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Cervical Injuries and Blunt Trauma Patrick Lynch.

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1 Cervical Injuries and Blunt Trauma Patrick Lynch

2 Cervical fractures sustained in a MVA are responsible for 60% of reported cases of SCI (Ref 6,7,1,8,9). Dr Terry Trammell/Value of Eject Report

3 Since 2005, motor vehicle crashes account for 41.3% of reported SCI cases The National SCI Statistical Center

4 Spinal fractures in drivers of open cockpit open wheel race cars were studied during the interval in five racing series. There were 44 levels of fracture in 38 occurrences of fracture in 36 drivers. There were 3 injuries at the OC level, and 12 C3 - C7. Therefore the cervical fractures represented 34.1% of the spinal fractures, which is consistent with that present in MVA's. Dr Terry Trammell/Value of Eject Report

5 The rescuer who removes a helmet improperly may unintentionally aggravate cervical spine injuries American College of Surgeons

6 In the presence of an unstable distractive injury to the basiocciput there is a high probability that the application of traction to the head could result in worsening of the injury and or neurological status… …Anecdotal data has shown that 5# of traction can result in catastrophic neurological deterioration of such an injury. Dr Terry Trammell/Value of Eject Report

7 Cervical Injuries in motorsport continue to be a major concern for medical personnel. It is a topic of continuous debate because trauma rescuers struggle in an environment of limited data and incomplete answers to offer the best care to minimize the risk of additional neurologic injury. Dr Dino Altmann

8 American College of Surgeons Helmet Removal Technique

9 Helmet Removal Digital x-Ray

10 Eject Helmet Removal Digital x-Ray

11 Mayo Clinic Eject Study Biomechanics Lab GOAL: Assess the effect of helmet removal on the neck using the Eject system versus standard, manual removal 3-D Scan Milled headform, multiple sensors fitted METHOD: A model of the head was created to replace a live subject with forces and torques on the head and neck were measured simultaneously Helmets were properly fit to live subjects to ensure correct fitting 3 dimensional computer models of the subjects heads were created The 3-D scans were converted into CNC milled wood replica heads A biomechanical neck was connected to head to replicate normal flex A six-component load cell was mounted to base of neck/model head Traction & compression forces were measured at the neck for data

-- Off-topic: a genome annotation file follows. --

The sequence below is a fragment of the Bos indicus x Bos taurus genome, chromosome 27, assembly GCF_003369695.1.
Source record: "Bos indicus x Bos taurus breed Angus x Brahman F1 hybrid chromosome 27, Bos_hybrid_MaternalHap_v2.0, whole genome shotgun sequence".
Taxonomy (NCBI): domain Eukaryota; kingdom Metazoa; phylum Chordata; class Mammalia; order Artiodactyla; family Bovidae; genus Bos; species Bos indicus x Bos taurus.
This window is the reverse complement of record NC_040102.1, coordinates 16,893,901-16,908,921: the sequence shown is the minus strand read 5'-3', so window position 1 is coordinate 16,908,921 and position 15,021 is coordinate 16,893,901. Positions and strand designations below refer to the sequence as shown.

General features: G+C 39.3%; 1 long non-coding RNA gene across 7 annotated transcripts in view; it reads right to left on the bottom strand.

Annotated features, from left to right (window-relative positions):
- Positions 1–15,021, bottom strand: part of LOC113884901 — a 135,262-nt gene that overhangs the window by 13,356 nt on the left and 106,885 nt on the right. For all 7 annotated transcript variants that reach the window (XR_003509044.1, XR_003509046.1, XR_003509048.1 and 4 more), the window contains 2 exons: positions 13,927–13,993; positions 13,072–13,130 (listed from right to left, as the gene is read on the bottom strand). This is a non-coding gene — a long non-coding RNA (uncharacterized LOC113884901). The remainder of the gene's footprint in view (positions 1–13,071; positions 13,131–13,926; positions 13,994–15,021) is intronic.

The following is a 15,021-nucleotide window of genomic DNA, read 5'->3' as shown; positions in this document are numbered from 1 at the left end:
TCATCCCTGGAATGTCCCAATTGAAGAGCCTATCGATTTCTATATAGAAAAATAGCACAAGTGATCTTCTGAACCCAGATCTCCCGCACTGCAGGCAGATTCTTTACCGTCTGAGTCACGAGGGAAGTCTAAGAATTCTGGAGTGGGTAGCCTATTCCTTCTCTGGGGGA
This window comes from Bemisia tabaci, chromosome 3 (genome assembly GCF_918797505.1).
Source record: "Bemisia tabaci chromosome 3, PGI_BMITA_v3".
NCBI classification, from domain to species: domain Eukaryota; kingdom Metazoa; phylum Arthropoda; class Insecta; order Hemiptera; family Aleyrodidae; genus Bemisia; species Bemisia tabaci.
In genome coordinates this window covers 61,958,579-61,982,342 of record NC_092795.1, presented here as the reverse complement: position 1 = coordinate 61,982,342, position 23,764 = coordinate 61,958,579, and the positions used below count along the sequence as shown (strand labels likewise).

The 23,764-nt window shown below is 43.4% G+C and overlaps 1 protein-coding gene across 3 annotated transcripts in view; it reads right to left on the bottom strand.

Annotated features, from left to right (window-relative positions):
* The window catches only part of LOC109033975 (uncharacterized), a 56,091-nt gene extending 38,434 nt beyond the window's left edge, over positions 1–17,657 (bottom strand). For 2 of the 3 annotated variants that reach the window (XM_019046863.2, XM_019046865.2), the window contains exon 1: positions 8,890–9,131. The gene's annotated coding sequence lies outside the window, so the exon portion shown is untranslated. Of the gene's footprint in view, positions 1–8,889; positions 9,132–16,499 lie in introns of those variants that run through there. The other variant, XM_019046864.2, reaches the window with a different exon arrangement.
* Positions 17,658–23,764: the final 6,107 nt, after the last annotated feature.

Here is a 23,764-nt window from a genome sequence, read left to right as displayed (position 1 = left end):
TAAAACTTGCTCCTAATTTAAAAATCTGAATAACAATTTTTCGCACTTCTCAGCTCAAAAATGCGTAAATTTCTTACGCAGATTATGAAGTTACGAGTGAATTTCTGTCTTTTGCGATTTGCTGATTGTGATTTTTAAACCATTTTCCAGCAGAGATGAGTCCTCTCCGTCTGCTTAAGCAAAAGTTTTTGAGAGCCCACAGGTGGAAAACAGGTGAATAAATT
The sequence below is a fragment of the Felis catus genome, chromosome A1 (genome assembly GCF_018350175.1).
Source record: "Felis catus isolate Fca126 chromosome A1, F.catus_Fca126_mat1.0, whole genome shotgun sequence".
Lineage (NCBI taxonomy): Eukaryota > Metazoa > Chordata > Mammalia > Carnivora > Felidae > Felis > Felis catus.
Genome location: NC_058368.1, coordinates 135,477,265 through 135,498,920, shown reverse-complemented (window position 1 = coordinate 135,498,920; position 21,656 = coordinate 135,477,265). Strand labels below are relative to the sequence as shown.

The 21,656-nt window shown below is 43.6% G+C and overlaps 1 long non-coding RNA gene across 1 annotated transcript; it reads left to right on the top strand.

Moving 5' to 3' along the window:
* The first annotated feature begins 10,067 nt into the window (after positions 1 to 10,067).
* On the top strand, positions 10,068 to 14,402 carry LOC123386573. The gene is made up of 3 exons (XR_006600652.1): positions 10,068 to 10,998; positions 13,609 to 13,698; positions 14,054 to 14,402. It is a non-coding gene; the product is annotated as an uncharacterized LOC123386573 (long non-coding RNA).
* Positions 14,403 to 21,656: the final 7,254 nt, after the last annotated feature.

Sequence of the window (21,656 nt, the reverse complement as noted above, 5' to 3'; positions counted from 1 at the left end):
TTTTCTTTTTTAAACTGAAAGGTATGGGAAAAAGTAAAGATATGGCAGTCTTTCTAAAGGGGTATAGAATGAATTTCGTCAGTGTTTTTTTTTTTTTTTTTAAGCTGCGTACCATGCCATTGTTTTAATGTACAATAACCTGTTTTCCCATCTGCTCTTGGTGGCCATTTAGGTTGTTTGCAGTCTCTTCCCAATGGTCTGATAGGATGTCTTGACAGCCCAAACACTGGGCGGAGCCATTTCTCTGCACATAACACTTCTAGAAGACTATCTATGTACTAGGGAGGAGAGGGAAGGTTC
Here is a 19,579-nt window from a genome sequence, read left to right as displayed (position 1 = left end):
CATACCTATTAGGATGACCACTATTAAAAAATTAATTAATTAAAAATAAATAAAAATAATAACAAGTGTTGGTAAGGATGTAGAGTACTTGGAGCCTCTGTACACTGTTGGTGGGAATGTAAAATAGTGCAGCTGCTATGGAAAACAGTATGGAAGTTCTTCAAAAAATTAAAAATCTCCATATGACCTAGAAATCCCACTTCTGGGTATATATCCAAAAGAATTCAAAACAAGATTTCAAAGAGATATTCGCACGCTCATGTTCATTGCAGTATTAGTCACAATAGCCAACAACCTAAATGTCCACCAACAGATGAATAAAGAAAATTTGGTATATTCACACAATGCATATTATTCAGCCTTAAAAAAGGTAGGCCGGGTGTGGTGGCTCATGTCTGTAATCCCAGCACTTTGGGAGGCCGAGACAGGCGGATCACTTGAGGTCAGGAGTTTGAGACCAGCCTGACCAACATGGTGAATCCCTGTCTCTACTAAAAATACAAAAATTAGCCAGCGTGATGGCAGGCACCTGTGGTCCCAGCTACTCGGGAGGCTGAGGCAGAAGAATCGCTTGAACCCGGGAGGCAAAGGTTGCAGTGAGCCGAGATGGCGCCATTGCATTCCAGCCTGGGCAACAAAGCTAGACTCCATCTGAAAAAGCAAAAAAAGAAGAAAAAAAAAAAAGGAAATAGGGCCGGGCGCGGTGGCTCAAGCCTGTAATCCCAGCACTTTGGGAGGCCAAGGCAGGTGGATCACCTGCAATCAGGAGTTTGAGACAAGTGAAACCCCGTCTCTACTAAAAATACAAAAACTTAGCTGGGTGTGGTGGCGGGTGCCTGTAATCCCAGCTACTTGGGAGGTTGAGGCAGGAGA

12 Mayo Clinic Eject Study Neck/Head form testing with six-component load cell for force data collection

13 Mayo Clinic Lab Results Test data collected and analyzed Traction & compression forces identified

14 Mayo Clinic Lab Results The positive values on this graph represent traction forces. The negative values represent compression. This illustrates that the traction forces at the neck increase progressively to a peak and then decrease at a similar rate during manual removal while traction forces remain minimal during removal using the Eject® System. Maximum Traction/Compression Forces - Time

15 Mayo Clinic Lab Results The positive values on this graph represent traction forces. The negative values represent compression. This illustrates that the traction forces at the neck increase progressively to a peak and then decrease at a similar rate during manual removal while traction forces remain minimal during removal using the Eject® System. Maximum Traction/Compression Forces

16 Thank You Patrick Lynch Motorsport Director Shock Doctor Tel:


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